By the mid-1950s, the popularly-priced makes were also riding the fashion-driven wave that would carry much of American automotive marketing well into the coming decade. Of course, some marketing ideas were less successful than others—the 1955/56 Dodge La Femme that was perhaps too overtly feminine, and the unique aspects of the 1958 Edsel introduction being two memorable examples the book discusses.
The shift from illustration to photography in automotive print marketing during the 1950–1970 period is an integral component of Glamour Road’s overall story. Author Jeff Stork discusses this transition in an interview with renowned automotive imagery historian and authority Jim Secreto. A retired professional automotive photographer himself, Secreto provides fascinating insights into the intricacies and challenges of creating imagery for auto campaigns.
In a chapter titled “Bikinis & Bucket Seats” the book nears its conclusion with a review of how the “youth market” demographic coming to the fore in the late 1960s sent automotive marketing off in new directions.
For its grand finale salute, Glamour Road presents a full-chapter tribute to the fashion-rich 1967 Buick deluxe brochure. This 60-page magazine-like piece established a pinnacle of fashion-driven automotive marketing. Its photographic presentation, reproduced in the book, includes the day’s top female fashion models, male sports legends and Hollywood leading men—all posing in, on or around Buicks.
In a sort of postscript, the book closes with a with a chapter including the story of how legendary ad agency head Mary Wells Lawrence, aka “The Wonder Woman of Madison Avenue,” helped revive a moribund American Motors Corp. by positioning their products as “the NOW cars!” Emerging social and design trends pointing the way to the 1970s are also discussed as we exit Glamour Road.
The substantial talents and complementing professional backgrounds of author Jeff Stork and designer Tom Dolle made Glamour Road possible.
A native of Flint, Michigan and son of a classic car collector, Stork grew up around cars and the industry that makes them. He became an auto marketing professional as an adult, working for more than 20 years on Big Three marketing staffs. Today, he lives in Palm Springs, CA, where he curates a large private auto collection. Stork’s succinct yet enjoyably conversational writing style made Glamour Road an especially pleasant read for this reviewer. The well-researched text also reflects an extraordinary commitment to accuracy.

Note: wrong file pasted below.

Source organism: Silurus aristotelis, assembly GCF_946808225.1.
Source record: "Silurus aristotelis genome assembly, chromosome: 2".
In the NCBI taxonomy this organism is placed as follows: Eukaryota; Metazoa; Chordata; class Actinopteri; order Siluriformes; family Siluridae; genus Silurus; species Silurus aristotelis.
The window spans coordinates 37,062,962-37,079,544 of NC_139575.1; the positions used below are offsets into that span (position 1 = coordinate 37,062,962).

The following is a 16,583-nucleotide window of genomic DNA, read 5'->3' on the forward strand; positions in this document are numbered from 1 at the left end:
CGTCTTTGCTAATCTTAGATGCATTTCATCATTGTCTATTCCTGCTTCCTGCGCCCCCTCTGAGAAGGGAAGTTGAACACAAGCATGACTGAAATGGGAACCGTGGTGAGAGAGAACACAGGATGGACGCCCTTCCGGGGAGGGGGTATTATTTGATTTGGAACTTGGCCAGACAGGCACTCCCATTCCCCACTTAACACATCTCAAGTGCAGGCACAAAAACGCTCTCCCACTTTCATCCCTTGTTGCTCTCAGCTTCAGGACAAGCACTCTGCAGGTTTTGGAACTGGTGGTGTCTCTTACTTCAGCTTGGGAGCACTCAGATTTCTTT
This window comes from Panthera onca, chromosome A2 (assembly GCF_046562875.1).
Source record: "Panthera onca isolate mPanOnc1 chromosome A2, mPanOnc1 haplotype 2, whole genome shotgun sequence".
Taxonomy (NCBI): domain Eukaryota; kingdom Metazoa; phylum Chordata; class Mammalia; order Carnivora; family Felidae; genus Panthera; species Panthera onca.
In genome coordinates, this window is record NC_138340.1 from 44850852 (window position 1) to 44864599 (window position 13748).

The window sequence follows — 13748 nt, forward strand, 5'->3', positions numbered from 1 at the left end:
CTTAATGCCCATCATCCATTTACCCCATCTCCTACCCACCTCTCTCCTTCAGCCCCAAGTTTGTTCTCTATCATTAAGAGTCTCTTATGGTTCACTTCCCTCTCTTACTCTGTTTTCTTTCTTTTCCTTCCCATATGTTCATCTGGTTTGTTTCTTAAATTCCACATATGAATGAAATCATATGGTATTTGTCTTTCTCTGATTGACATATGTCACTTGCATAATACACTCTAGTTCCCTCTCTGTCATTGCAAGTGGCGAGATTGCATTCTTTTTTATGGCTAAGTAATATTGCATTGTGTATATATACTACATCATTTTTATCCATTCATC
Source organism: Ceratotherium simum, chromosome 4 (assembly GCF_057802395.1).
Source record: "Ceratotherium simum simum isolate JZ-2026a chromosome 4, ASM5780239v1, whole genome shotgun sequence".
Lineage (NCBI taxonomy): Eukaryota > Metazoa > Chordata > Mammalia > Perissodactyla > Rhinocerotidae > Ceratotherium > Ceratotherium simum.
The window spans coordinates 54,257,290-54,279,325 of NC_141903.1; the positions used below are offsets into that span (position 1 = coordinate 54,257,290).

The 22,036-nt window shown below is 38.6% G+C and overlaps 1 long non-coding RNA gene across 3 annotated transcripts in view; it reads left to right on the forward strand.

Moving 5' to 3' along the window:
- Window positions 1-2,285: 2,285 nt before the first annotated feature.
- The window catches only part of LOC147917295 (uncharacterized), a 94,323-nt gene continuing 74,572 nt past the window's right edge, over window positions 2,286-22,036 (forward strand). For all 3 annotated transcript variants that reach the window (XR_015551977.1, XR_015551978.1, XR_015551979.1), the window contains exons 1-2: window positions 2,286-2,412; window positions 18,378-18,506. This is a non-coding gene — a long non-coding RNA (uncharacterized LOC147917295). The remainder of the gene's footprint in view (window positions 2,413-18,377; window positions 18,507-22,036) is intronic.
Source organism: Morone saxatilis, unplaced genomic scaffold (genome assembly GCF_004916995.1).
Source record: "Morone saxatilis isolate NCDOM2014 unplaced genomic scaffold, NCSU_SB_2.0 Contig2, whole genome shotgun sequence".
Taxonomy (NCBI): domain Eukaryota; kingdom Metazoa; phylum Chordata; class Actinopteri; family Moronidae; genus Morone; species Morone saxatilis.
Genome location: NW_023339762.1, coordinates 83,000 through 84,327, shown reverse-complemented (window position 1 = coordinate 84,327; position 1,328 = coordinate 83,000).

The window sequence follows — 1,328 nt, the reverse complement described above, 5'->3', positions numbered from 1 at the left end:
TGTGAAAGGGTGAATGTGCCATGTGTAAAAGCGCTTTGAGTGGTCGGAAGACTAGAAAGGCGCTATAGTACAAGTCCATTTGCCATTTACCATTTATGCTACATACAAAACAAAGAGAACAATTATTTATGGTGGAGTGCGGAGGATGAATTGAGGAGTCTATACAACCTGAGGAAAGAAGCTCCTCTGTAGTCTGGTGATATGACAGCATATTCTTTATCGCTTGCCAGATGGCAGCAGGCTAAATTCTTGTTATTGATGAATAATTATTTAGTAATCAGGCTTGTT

The book’s designer, Tom Dolle, is also a lifelong car enthusiast who grew up in the Midwest and now lives in Palm Springs. An award-winning designer, Dolle owned a studio for three decades in New York and was also for 20 years an adjunct professor for the Pratt Institute’s Graduate Communications Design Program. Long fascinated with the artwork and photography of Midcentury auto brochures and ads, Dolle ensured every well-chosen image in the book is optimally presented.
Dolle and Stork also co-produce the annual Palm Springs Cul-de-Sac Experience—a popular street-party event showcasing a circle of the city’s Midcentury homes, accompanied by period-appropriate pre-1965 automobiles.
Glamour Road is sure to delight any aficionado of Midcentury automobiles. Others will enjoy viewing the cars and fashions in the context of the Midcentury life-style. The backstories of how consultants, advertising agencies, studios, and clients worked together to create great campaigns remind us of what openness to diversity, coordinated teamwork, and an abundance of top-notch professional talent can achieve.
Signed copies are available from Dolle’s Palm Springs-based incubator/design studio/consumer products company, Destination PSP.
Copyright 2022, Terry V. Boyce (speedreaders.info).